Your bibliography must contain all the books and articles you have referred to. It lists works alphabetically by the last name of the author. There are different ways to set out a bibliography, but at the very least a bibliographic entry should include for a book the last name and initials/first name of the author, the title of the book in italics or underlined, and the place, (publisher optional) and date of publication; or, for an article, the last name and initials/first name of the author, the title in inverted commas, and the name of the journal in italics or underlined, followed by volume number, date of publication, and page numbers. Names of editors of volumes of collected articles and names of translators should also be included, whenever applicable.
- M. MacDonald, Mystical Bedlam: Madness, Anxiety, and Healing in Seventeenth-Century England, Cambridge: Cambridge University Press, 1981.
- William Clark, 'Narratology and the History of Science', Studies in History and Philosophy of Science 26 (1995), 1–72.
- M. F. Burnyeat, 'The Sceptic in His Place and Time', in R. Rorty, J. B. Schneewind and Q. Skinner (eds), Philosophy in History, Cambridge: Cambridge University Press, 1984, pp. 225–54.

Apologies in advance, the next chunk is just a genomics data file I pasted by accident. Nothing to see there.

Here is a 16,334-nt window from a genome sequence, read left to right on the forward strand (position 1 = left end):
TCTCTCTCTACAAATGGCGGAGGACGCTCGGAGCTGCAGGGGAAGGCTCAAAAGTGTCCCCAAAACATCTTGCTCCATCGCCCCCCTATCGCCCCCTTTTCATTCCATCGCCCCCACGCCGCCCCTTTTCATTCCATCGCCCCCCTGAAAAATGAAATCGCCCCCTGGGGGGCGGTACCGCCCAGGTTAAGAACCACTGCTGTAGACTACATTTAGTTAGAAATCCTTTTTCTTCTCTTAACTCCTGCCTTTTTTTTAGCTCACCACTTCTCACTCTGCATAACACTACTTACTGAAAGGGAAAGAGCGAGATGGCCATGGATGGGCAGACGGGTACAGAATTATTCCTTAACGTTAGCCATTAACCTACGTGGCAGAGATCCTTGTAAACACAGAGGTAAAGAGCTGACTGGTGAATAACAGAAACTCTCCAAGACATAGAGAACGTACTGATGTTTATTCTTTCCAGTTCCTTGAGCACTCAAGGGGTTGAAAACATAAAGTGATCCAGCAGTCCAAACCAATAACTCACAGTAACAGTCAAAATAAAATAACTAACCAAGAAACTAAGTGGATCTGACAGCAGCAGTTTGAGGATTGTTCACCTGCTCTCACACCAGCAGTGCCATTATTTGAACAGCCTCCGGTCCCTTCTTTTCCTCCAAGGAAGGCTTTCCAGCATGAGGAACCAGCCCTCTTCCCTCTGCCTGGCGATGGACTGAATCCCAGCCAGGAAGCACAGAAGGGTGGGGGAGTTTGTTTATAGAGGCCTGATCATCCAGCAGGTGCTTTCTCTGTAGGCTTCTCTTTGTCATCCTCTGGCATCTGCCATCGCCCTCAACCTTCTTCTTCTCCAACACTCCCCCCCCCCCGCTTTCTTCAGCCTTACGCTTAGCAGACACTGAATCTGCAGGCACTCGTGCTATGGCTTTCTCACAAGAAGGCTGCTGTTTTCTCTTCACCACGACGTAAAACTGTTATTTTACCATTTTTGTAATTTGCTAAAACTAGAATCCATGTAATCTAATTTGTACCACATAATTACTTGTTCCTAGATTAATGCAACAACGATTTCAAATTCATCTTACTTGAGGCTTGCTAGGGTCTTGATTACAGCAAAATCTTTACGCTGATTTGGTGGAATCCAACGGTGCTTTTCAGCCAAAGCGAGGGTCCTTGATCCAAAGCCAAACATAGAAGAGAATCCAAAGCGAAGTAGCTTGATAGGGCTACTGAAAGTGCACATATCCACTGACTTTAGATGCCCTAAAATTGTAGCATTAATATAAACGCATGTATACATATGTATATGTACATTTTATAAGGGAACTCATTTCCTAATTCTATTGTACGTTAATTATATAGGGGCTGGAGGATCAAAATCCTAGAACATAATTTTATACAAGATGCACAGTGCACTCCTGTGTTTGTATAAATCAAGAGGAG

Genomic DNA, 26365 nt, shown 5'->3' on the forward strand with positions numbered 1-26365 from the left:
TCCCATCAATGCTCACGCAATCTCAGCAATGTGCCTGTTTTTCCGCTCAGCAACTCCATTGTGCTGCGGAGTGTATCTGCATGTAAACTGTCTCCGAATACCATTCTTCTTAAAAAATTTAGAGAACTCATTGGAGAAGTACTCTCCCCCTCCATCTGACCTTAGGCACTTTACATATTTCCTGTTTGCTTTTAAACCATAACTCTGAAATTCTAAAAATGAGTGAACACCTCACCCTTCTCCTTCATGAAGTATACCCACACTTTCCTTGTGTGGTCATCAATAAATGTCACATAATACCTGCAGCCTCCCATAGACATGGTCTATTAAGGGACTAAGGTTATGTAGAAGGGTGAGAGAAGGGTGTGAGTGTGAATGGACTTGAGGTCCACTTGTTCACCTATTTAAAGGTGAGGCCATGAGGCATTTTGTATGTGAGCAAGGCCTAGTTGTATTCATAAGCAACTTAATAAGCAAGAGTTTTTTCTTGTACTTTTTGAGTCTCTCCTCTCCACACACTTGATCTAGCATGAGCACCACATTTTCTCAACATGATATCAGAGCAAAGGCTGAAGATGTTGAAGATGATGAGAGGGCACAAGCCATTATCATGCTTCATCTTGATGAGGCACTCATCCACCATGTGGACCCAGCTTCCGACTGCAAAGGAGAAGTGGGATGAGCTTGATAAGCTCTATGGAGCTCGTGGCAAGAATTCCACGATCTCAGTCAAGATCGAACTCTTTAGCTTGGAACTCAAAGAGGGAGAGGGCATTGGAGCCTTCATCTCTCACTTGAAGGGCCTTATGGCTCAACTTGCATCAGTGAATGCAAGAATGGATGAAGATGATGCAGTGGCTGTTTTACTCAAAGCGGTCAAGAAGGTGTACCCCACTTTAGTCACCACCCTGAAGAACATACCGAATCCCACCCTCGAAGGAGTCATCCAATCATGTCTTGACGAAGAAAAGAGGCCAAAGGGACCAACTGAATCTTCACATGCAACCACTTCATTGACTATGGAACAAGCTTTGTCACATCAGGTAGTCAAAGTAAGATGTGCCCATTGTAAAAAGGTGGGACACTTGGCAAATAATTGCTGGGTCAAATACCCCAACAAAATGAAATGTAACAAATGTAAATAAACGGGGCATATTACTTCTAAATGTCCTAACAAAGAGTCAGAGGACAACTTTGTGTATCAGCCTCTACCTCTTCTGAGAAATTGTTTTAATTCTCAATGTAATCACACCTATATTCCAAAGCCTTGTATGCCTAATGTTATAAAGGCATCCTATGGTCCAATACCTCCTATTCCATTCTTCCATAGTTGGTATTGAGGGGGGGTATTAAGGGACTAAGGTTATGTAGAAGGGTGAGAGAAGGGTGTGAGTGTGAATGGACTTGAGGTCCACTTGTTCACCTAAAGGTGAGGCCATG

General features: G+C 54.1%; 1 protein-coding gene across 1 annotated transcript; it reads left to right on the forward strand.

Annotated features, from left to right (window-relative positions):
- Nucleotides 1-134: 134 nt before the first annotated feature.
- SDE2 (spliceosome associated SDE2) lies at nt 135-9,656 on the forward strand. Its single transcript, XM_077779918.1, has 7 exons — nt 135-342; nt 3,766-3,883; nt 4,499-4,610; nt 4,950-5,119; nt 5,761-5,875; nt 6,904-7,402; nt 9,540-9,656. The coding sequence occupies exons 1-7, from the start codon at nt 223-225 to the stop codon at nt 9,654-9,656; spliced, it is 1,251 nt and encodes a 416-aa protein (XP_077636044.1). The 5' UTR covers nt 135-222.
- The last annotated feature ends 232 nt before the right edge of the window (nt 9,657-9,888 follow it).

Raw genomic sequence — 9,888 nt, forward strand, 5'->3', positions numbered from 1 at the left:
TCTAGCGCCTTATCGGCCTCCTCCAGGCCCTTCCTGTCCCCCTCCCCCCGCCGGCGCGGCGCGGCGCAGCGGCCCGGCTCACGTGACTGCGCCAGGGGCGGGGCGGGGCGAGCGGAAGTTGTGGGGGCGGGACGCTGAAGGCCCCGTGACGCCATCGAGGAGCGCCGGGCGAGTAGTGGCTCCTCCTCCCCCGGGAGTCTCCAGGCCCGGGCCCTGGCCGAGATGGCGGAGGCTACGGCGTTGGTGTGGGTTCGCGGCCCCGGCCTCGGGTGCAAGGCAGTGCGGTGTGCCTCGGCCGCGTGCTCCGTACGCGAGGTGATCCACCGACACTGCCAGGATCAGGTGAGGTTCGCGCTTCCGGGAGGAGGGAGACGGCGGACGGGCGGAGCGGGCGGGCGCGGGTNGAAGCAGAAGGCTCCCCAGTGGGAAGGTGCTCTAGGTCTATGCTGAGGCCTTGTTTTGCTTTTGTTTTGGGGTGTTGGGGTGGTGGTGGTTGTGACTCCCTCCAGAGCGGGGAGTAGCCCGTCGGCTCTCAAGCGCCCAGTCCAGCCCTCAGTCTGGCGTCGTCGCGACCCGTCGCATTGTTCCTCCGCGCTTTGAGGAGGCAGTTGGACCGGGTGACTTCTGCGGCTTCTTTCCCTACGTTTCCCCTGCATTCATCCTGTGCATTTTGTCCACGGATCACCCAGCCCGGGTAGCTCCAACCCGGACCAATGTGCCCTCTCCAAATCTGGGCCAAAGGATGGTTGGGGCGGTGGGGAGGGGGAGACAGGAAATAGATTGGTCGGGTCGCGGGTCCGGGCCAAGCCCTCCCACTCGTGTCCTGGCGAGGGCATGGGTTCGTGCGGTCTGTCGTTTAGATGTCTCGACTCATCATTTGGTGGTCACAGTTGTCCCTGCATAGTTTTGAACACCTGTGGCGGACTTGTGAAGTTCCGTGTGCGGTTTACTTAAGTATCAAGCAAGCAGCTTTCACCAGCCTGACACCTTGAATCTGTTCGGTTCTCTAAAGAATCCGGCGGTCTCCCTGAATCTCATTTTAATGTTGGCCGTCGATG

Alternatively, if you have many works to refer to, it may be easier to use an author-date system in notes, e.g.:
- MacDonald , p. 89; Clark [1995a], p. 65; Clark [1995b], pp. 19–99.
In this case your bibliography should also start with the author-date, e.g.:
- MacDonald, Michael , Mystical Bedlam: Madness, Anxiety, and Healing in Seventeenth-Century England, Cambridge: Cambridge University Press.
- Clark, William [1995a], 'Narratology and the History of Science', Studies in History and Philosophy of Science 26, 1–72.
This system has the advantage of making your foot- or endnotes shorter, and many choose it to save words (the bibliography is not included in the word limit). It is the system commonly used in scientific publications. Many feel however that something is historically amiss when you find in a footnote something like 'Plato [1996b]' or 'Locke '. In some fields of research there are standard systems of reference: you will find that this is the case if, for example, you write an essay/diss. on classical history or philosophy of science. In such cases it is a good idea to take a standard secondary source as your model (e.g. in the case of classics G.E.R. Lloyd's The Revolutions of Wisdom: Studies in the Claims and Practices of Ancient Greek Science, Berkeley 1987).